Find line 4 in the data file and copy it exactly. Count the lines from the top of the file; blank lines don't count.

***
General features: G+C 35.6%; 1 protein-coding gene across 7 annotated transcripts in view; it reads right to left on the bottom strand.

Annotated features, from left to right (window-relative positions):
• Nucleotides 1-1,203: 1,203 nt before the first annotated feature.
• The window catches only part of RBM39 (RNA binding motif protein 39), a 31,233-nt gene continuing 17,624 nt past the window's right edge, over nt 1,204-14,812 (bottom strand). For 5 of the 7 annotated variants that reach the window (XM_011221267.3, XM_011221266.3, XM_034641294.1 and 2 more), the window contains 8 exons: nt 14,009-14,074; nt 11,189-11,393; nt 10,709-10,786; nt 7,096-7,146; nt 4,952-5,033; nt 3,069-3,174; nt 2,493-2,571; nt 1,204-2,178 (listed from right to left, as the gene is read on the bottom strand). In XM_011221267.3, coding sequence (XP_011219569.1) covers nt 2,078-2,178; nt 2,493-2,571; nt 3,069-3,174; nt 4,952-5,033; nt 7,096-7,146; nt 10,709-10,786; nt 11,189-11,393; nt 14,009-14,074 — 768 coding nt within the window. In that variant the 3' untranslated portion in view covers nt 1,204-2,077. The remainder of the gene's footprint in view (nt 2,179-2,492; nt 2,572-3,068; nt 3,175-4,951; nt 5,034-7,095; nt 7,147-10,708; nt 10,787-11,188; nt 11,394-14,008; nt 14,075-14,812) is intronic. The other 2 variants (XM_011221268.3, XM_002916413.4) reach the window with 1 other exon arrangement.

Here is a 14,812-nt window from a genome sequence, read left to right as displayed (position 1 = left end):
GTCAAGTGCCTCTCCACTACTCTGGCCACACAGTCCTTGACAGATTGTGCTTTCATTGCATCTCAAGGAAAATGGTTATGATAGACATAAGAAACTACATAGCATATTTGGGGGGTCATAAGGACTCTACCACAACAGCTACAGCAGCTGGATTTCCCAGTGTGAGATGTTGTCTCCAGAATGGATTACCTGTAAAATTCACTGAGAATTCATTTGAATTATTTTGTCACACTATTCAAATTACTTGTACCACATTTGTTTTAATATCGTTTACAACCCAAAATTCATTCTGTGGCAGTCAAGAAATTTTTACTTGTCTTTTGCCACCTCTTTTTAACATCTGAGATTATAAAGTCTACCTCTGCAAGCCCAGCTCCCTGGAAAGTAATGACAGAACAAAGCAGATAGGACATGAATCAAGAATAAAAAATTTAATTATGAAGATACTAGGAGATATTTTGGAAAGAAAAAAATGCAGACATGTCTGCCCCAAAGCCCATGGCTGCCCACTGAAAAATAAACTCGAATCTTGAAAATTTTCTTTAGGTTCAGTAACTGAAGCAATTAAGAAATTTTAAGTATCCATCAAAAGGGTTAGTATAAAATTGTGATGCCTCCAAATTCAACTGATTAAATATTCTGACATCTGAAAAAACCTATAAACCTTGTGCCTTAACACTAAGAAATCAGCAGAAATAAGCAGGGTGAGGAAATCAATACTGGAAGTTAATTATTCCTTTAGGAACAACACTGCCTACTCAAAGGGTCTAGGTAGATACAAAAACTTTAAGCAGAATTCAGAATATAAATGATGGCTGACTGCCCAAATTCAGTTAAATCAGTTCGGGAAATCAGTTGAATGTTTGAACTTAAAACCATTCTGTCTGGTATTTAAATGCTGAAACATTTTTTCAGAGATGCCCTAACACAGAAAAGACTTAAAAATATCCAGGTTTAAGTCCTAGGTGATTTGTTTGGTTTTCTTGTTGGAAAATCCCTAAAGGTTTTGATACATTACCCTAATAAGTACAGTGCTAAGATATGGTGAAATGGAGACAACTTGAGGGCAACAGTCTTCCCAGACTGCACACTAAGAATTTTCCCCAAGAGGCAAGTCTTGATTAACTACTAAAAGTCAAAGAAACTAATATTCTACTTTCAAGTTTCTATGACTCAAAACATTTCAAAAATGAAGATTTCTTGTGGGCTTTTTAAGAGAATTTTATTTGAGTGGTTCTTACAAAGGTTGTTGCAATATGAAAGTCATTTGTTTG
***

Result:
• The window catches only part of RBM39 (RNA binding motif protein 39), a 31,233-nt gene continuing 17,624 nt past the window's right edge, over nt 1,204-14,812 (bottom strand). For 5 of the 7 annotated variants that reach the window (XM_011221267.3, XM_011221266.3, XM_034641294.1 and 2 more), the window contains 8 exons: nt 14,009-14,074; nt 11,189-11,393; nt 10,709-10,786; nt 7,096-7,146; nt 4,952-5,033; nt 3,069-3,174; nt 2,493-2,571; nt 1,204-2,178 (listed from right to left, as the gene is read on the bottom strand). In XM_011221267.3, coding sequence (XP_011219569.1) covers nt 2,078-2,178; nt 2,493-2,571; nt 3,069-3,174; nt 4,952-5,033; nt 7,096-7,146; nt 10,709-10,786; nt 11,189-11,393; nt 14,009-14,074 — 768 coding nt within the window. In that variant the 3' untranslated portion in view covers nt 1,204-2,077. The remainder of the gene's footprint in view (nt 2,179-2,492; nt 2,572-3,068; nt 3,175-4,951; nt 5,034-7,095; nt 7,147-10,708; nt 10,787-11,188; nt 11,394-14,008; nt 14,075-14,812) is intronic. The other 2 variants (XM_011221268.3, XM_002916413.4) reach the window with 1 other exon arrangement.